Raising a child with a mental condition can be a challenge. When children suffer from developmental delays, learning problems, personality disorders, or other mental issues, they often require extra time and care. There are also potential financial costs. To control the condition and help with assimilation into school and social functioning, your child might require counseling, therapy, or regular care from mental health professionals.

If your child has a qualifying mental condition and your household meets certain income requirements, you might be eligible for disability benefits to help defray some of the costs of raising your child.

At the Law Firm of Ogle, Elrod & Baril, PLLC, our qualified disability attorneys can help you understand which children’s mental conditions can qualify for disability and maximize your chances of receiving benefits. We specialize in these cases and we are happy to put our knowledge and resources to work for you. We will help you build a compelling case proving that your child’s condition qualifies and we can show you how to take full advantage of income exemptions and deductions so you have the best chance of qualifying. Call 865-566-0800 today for a free consultation.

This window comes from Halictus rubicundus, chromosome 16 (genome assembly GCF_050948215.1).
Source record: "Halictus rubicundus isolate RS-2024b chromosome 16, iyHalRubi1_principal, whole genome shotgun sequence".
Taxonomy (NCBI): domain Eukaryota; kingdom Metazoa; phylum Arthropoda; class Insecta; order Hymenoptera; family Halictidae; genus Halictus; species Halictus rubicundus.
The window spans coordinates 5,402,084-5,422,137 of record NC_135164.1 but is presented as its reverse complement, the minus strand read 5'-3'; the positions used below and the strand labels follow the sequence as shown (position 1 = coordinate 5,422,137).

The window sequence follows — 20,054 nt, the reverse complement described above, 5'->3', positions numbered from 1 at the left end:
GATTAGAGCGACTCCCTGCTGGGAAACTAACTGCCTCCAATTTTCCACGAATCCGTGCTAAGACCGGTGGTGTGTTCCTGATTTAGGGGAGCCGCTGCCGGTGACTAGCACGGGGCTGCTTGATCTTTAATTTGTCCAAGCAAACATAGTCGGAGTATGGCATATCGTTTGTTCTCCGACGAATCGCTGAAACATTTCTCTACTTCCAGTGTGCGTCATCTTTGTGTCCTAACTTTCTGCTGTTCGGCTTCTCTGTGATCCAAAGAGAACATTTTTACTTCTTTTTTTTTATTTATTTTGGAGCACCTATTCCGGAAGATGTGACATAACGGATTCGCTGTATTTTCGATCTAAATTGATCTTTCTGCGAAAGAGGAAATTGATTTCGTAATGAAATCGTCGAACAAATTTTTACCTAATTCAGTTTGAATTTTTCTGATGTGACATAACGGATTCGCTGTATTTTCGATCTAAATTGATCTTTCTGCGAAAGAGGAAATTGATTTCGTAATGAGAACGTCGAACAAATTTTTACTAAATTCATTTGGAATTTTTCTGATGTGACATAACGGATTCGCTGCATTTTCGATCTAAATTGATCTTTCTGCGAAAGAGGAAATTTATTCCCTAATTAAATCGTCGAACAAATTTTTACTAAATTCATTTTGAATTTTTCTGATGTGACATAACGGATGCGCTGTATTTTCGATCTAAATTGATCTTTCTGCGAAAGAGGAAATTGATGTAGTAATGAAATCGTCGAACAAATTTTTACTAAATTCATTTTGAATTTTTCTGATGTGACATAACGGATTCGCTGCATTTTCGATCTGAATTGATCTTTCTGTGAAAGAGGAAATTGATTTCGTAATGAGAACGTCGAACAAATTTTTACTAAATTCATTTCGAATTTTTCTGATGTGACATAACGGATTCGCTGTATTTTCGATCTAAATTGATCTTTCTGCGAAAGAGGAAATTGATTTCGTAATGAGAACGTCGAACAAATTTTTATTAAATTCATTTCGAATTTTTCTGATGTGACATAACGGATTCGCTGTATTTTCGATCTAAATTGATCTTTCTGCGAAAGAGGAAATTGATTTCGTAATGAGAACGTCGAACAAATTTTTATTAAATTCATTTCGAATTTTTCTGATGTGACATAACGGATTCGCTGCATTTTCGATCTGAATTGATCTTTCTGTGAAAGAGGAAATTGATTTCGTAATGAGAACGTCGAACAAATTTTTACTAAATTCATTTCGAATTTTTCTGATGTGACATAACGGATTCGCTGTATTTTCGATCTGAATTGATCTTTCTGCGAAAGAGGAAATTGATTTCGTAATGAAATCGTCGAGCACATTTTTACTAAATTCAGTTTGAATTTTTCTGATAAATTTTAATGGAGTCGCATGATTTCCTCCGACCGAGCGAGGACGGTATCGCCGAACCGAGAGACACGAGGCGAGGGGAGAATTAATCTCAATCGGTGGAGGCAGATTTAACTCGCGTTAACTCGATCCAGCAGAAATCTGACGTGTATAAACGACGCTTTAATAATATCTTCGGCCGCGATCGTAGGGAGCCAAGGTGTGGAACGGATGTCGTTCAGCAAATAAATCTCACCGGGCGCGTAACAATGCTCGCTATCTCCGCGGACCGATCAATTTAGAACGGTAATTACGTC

What are the different types of disability benefits?

Disability comes in two forms: Social Security Disability Insurance (SSDI) and Supplemental Security Income (SSI). As a parent applying for benefits on behalf of a disabled child, you are only eligible for SSI. The SSI program has strict requirements for the types of childhood disabilities that qualify for benefits. This program also has income guidelines that your household must meet. Our lawyers can help you maximize your chances of qualifying with both criteria.

The reason you cannot apply for SSDI on behalf of a disabled child is because this program, instead of being a welfare benefit for the needy, is a type of government insurance for workers who become disabled. Workers’ payroll taxes serve as premiums and fund the program and, like most insurance policies, only people who have paid premiums can make claims and receive benefits. That means only people who have worked and paid into the system can draw SSDI benefits. Children, obviously, do not have sufficient work histories.